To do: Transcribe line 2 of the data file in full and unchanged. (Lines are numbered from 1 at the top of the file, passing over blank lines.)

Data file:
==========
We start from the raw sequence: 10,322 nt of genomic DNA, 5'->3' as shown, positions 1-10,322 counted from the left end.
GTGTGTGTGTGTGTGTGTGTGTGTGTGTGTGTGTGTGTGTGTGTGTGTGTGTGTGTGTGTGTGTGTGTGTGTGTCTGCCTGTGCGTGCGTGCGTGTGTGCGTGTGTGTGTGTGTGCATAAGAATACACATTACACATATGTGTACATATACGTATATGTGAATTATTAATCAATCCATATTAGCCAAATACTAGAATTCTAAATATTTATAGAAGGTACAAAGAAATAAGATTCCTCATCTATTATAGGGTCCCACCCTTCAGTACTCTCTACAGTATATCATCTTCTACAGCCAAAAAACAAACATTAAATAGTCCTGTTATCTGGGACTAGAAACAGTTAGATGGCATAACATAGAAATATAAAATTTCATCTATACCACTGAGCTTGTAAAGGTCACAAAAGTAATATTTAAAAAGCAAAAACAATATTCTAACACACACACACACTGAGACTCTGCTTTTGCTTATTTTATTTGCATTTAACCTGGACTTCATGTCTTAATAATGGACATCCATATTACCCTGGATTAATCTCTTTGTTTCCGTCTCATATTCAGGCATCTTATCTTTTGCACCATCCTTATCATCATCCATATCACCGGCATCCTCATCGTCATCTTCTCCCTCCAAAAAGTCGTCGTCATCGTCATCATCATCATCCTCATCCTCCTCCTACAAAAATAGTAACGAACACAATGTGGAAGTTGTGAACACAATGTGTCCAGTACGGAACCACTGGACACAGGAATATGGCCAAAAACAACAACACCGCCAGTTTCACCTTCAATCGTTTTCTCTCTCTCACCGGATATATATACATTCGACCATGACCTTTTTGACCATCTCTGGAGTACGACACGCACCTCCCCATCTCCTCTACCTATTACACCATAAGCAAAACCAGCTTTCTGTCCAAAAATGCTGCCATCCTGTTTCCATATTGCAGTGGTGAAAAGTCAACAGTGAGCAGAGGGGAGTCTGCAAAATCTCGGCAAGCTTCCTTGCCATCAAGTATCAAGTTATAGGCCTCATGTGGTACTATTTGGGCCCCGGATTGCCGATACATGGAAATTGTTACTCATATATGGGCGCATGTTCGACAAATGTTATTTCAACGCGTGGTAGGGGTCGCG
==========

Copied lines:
GTGTGTGTGTGTGTGTGTGTGTGTGTGTGTGTGTGTGTGTGTGTGTGTGTGTGTGTGTGTGTGTGTGTGTGTGTCTGCCTGTGCGTGCGTGCGTGTGTGCGTGTGTGTGTGTGTGCATAAGAATACACATTACACATATGTGTACATATACGTATATGTGAATTATTAATCAATCCATATTAGCCAAATACTAGAATTCTAAATATTTATAGAAGGTACAAAGAAATAAGATTCCTCATCTATTATAGGGTCCCACCCTTCAGTACTCTCTACAGTATATCATCTTCTACAGCCAAAAAACAAACATTAAATAGTCCTGTTATCTGGGACTAGAAACAGTTAGATGGCATAACATAGAAATATAAAATTTCATCTATACCACTGAGCTTGTAAAGGTCACAAAAGTAATATTTAAAAAGCAAAAACAATATTCTAACACACACACACACTGAGACTCTGCTTTTGCTTATTTTATTTGCATTTAACCTGGACTTCATGTCTTAATAATGGACATCCATATTACCCTGGATTAATCTCTTTGTTTCCGTCTCATATTCAGGCATCTTATCTTTTGCACCATCCTTATCATCATCCATATCACCGGCATCCTCATCGTCATCTTCTCCCTCCAAAAAGTCGTCGTCATCGTCATCATCATCATCCTCATCCTCCTCCTACAAAAATAGTAACGAACACAATGTGGAAGTTGTGAACACAATGTGTCCAGTACGGAACCACTGGACACAGGAATATGGCCAAAAACAACAACACCGCCAGTTTCACCTTCAATCGTTTTCTCTCTCTCACCGGATATATATACATTCGACCATGACCTTTTTGACCATCTCTGGAGTACGACACGCACCTCCCCATCTCCTCTACCTATTACACCATAAGCAAAACCAGCTTTCTGTCCAAAAATGCTGCCATCCTGTTTCCATATTGCAGTGGTGAAAAGTCAACAGTGAGCAGAGGGGAGTCTGCAAAATCTCGGCAAGCTTCCTTGCCATCAAGTATCAAGTTATAGGCCTCATGTGGTACTATTTGGGCCCCGGATTGCCGATACATGGAAATTGTTACTCATATATGGGCGCATGTTCGACAAATGTTATTTCAACGCGTGGTAGGGGTCGCG